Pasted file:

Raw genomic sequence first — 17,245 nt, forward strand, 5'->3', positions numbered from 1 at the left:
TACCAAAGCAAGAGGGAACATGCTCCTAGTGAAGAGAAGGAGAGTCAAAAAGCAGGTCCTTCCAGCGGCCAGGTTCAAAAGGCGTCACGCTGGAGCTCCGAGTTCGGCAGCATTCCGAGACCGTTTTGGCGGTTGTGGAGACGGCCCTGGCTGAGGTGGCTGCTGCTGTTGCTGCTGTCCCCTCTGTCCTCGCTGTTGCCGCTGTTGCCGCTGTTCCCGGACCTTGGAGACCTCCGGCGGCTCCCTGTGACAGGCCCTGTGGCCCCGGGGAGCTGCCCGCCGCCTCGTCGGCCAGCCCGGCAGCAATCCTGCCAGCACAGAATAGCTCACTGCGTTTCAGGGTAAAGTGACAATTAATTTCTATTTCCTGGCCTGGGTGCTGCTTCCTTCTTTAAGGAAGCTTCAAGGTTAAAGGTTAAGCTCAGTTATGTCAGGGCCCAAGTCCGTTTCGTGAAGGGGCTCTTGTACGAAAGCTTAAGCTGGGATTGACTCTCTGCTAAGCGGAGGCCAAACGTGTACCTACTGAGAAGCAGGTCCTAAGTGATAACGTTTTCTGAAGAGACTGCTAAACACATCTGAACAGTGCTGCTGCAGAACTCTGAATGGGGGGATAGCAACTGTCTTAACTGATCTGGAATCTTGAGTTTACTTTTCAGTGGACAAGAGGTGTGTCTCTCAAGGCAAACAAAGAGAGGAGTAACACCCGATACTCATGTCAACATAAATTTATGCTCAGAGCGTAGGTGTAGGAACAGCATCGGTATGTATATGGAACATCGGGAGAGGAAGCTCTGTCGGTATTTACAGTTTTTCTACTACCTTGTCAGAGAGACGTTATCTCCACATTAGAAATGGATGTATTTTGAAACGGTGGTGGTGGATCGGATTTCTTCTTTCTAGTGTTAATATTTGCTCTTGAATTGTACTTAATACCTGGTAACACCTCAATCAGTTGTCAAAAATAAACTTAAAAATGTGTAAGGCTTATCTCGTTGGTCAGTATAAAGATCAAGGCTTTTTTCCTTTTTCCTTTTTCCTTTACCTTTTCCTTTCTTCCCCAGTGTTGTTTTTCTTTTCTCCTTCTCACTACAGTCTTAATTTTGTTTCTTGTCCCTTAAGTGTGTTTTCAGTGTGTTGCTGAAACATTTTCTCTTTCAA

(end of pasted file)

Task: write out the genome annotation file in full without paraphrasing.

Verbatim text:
Raw genomic sequence first — 17,245 nt, forward strand, 5'->3', positions numbered from 1 at the left:
TACCAAAGCAAGAGGGAACATGCTCCTAGTGAAGAGAAGGAGAGTCAAAAAGCAGGTCCTTCCAGCGGCCAGGTTCAAAAGGCGTCACGCTGGAGCTCCGAGTTCGGCAGCATTCCGAGACCGTTTTGGCGGTTGTGGAGACGGCCCTGGCTGAGGTGGCTGCTGCTGTTGCTGCTGTCCCCTCTGTCCTCGCTGTTGCCGCTGTTGCCGCTGTTCCCGGACCTTGGAGACCTCCGGCGGCTCCCTGTGACAGGCCCTGTGGCCCCGGGGAGCTGCCCGCCGCCTCGTCGGCCAGCCCGGCAGCAATCCTGCCAGCACAGAATAGCTCACTGCGTTTCAGGGTAAAGTGACAATTAATTTCTATTTCCTGGCCTGGGTGCTGCTTCCTTCTTTAAGGAAGCTTCAAGGTTAAAGGTTAAGCTCAGTTATGTCAGGGCCCAAGTCCGTTTCGTGAAGGGGCTCTTGTACGAAAGCTTAAGCTGGGATTGACTCTCTGCTAAGCGGAGGCCAAACGTGTACCTACTGAGAAGCAGGTCCTAAGTGATAACGTTTTCTGAAGAGACTGCTAAACACATCTGAACAGTGCTGCTGCAGAACTCTGAATGGGGGGATAGCAACTGTCTTAACTGATCTGGAATCTTGAGTTTACTTTTCAGTGGACAAGAGGTGTGTCTCTCAAGGCAAACAAAGAGAGGAGTAACACCCGATACTCATGTCAACATAAATTTATGCTCAGAGCGTAGGTGTAGGAACAGCATCGGTATGTATATGGAACATCGGGAGAGGAAGCTCTGTCGGTATTTACAGTTTTTCTACTACCTTGTCAGAGAGACGTTATCTCCACATTAGAAATGGATGTATTTTGAAACGGTGGTGGTGGATCGGATTTCTTCTTTCTAGTGTTAATATTTGCTCTTGAATTGTACTTAATACCTGGTAACACCTCAATCAGTTGTCAAAAATAAACTTAAAAATGTGTAAGGCTTATCTCGTTGGTCAGTATAAAGATCAAGGCTTTTTTCCTTTTTCCTTTTTCCTTTACCTTTTCCTTTCTTCCCCAGTGTTGTTTTTCTTTTCTCCTTCTCACTACAGTCTTAATTTTGTTTCTTGTCCCTTAAGTGTGTTTTCAGTGTGTTGCTGAAACATTTTCTCTTTCAA